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“There Isn‘t Time to Be Bored“

Uwe Beck is an alumnus of Technical University Karl Marx Stadt, and since August 2015 he has been Headmaster of the German School in Moscow – in the following interview, Beck talks about the intricacies of his working day in Russia

A few weeks ago, we announced that Chemnitz University of Technology will, in the future, be leading a digital education project in primary schools. Does the topic of digitalisation affect you at your school in Moscow?

That is a difficult question in and of itself. If one looks at the equipment that we are outfitted with at the German School Moscow, the answer is a clear „yes“. Projectors and laptops are available in all classrooms, and many rooms are equipped with interactive boards.

Regarding the usage of the equipment, we are also quite far along. New teacher training at the beginning of the school year helps ensure that teachers can consistently use the classroom equipment. In my opinion though, what is most important is a balanced, methodical-didactic preparation for the upcoming lessons. New media alone does not ensure effective teaching.

How does one become Headmaster of the German School Moscow?

Generally, it is a normal application process that takes place through the Central Office for Schools Abroad (ZfA). However, it is quite helpful to have already gained experience in school administration in Germany. In this case, I scored well because I had previously worked in both Dresden and Heidenau as a headmaster in a Gymnasium.

The application process requires that you are able to work outside of Germany, and then comes a selection process. There is an extensive application, and on-site interviews and discussions. In Moscow, I was able to introduce myself to the school community, and then I was approved by the school board, in cooperation with all of the committees involved in the search process.

What are your future wishes for your work and for the school?

Here in Moscow, our wishes are usually granted, or they have already been granted. The buildings are in very good structural condition, and renovations are able to be carried out quite successfully. There are modern, up to date scientific, music and art spaces. Wi-Fi and Apple TV are available in all rooms, which enables the interactive boards, MacBooks and iPads to be well-utilised.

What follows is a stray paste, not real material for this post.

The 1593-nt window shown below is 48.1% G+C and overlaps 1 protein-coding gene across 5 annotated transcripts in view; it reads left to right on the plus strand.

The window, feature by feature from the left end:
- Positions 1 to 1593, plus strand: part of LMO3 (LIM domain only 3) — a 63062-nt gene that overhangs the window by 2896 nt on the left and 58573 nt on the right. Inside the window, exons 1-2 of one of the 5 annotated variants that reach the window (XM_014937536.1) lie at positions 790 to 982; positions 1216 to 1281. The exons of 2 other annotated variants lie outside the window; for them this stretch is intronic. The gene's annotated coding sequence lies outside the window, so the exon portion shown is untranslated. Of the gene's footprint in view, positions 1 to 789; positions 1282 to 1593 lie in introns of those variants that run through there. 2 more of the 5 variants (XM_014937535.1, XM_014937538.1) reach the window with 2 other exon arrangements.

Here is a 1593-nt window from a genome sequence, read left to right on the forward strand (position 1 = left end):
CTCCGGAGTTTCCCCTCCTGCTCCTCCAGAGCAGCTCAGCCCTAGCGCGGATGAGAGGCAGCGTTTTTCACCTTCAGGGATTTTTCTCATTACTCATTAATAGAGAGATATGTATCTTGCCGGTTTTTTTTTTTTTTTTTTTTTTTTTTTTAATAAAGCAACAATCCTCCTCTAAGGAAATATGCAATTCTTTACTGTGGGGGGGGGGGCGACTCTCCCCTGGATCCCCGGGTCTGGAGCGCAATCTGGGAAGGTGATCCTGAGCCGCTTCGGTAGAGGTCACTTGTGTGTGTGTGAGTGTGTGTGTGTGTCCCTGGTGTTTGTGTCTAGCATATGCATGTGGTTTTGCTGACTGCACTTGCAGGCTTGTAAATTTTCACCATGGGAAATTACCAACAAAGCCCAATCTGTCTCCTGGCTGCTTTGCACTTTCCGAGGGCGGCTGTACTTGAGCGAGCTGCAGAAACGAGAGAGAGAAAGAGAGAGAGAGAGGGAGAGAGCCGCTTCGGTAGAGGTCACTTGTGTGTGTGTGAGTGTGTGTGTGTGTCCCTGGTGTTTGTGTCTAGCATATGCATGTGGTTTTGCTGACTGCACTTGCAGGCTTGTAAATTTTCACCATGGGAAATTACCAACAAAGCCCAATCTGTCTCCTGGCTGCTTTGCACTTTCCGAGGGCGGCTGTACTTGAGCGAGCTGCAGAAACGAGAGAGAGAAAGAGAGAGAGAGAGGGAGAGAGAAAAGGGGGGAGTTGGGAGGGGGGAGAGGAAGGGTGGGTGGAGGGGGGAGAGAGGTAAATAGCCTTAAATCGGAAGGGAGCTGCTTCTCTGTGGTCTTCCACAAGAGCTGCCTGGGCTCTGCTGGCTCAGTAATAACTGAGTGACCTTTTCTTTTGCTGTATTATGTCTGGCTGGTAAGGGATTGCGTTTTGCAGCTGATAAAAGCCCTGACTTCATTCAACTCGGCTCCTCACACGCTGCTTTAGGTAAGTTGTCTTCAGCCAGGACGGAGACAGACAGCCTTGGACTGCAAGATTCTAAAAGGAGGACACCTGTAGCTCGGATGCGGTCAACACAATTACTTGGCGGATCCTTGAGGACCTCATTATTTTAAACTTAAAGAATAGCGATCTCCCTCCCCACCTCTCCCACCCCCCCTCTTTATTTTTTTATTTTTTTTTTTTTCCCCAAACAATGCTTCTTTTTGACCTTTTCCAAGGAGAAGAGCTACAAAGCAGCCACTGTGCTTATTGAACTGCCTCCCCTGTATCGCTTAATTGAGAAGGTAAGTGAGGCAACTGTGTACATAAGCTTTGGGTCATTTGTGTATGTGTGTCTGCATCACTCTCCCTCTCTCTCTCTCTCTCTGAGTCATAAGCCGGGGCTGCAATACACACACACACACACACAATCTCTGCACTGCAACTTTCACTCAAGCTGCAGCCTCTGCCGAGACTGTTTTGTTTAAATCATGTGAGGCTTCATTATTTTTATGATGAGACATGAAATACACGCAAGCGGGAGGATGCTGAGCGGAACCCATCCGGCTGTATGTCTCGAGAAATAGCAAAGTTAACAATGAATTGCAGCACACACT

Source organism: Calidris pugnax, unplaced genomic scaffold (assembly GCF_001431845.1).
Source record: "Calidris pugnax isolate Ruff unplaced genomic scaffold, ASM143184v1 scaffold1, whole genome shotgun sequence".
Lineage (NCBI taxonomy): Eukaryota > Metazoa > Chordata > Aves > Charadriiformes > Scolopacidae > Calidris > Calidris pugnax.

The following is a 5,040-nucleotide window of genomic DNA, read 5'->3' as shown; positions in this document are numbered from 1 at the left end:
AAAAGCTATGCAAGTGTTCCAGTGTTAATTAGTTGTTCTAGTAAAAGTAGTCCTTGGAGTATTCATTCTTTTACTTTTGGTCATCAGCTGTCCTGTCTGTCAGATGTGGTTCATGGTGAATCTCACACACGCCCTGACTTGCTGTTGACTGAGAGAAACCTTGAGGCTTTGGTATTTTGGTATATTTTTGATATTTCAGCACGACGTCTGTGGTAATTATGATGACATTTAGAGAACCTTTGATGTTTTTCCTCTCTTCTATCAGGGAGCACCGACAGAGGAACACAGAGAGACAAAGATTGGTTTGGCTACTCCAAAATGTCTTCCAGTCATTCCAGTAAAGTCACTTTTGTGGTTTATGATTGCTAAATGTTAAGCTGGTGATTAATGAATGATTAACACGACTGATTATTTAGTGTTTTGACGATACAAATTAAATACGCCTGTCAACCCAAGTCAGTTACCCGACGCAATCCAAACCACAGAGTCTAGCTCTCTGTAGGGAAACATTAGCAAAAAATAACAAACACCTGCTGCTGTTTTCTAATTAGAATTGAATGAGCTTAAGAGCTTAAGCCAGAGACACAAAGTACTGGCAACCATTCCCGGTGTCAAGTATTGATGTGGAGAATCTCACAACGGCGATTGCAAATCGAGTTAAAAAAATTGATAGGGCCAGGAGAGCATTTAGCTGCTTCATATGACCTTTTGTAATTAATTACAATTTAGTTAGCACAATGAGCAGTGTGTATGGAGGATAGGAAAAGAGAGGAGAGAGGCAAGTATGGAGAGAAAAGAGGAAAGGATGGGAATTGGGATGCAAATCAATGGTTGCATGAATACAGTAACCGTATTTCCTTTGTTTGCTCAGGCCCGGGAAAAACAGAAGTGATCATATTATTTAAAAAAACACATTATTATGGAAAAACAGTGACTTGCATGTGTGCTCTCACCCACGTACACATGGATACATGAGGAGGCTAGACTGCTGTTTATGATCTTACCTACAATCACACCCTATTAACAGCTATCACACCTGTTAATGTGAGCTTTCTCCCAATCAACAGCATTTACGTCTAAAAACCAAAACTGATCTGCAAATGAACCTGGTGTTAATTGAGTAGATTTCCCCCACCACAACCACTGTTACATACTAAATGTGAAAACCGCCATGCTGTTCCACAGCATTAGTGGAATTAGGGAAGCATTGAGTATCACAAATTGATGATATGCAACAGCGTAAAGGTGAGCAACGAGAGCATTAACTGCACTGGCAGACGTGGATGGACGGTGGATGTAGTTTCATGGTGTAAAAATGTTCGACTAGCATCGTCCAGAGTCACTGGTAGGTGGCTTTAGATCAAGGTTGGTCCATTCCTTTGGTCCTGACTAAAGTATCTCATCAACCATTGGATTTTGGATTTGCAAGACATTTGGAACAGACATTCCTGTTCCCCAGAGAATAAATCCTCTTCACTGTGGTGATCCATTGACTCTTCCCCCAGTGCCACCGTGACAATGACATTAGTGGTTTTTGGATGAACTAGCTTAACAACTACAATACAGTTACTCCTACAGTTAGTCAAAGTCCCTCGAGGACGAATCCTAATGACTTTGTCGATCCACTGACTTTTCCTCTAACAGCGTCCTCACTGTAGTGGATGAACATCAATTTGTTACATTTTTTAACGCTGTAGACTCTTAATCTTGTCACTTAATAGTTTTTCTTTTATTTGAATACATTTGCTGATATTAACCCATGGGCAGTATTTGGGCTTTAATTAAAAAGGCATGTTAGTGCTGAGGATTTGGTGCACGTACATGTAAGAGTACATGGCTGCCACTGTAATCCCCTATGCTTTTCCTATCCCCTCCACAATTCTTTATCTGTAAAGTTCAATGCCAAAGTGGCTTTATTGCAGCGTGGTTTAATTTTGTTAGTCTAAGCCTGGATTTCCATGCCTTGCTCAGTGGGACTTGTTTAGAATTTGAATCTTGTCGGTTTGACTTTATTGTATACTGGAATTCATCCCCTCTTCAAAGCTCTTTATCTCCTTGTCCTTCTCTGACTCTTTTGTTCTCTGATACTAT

The specialist room regulations have been recently revised, and space is now used more efficiently. An expansion of the basement level has successfully been completed, and there is now an increase in the number of rooms that can be used for teaching purposes. I quite wish, however, that relations between Germany, Russia and Europe would return to normal. From my perspective, this would be advantageous for all sides.

What sort of peculiarities can be found in your everyday professional life?

The most important thing to note here in Moscow is that the clocks tick differently. Time is very precious here, as it is limited. Due to the conditions of traveling and commuting here in Moscow, you need a lot of time to get to your destination, even with the metro service. The working day is also structured a bit differently than I am used to in Germany. Due to the various additional events that take place with our external partners such as the Goethe Institute, the Chamber of Commerce, the Rotary Clubs, the Embassy, of which we at the school are a department, Russian administrative bodies, and of course our own school events, the working day is often more than 12 hours long.

However, as the work is always interesting, you get to know a lot of very interesting people and you yourself are always learning – there isn’t time to be bored, and as such, time goes by very fast.

Do you track what is happening in Chemnitz from afar?

Yes I do, but not only in Chemnitz, rather throughout Europe. From a distance, you gain different perspectives and this makes your perspectives in Moscow even more relevant.

Based on your experiences in Moscow, what would you bring back to Germany?

Generally speaking, a greater sense of tranquility and experience in dealing with diverse peoples, whom one would not meet in Germany. I also think that a greater self-confidence, confidence in your own ability to accomplish things, are great takeaways for me. And of course, the memories of many of the people I am able to work with in my role as headmaster. Beyond that, the memories of the people who I have gotten to know outside of the school in Russian environs contribute a great deal to the pool of experiences that I will take from Moscow.

(Interview: Evamaria Moore / Translation: Jeffrey Karnitz)

Matthias Fejes

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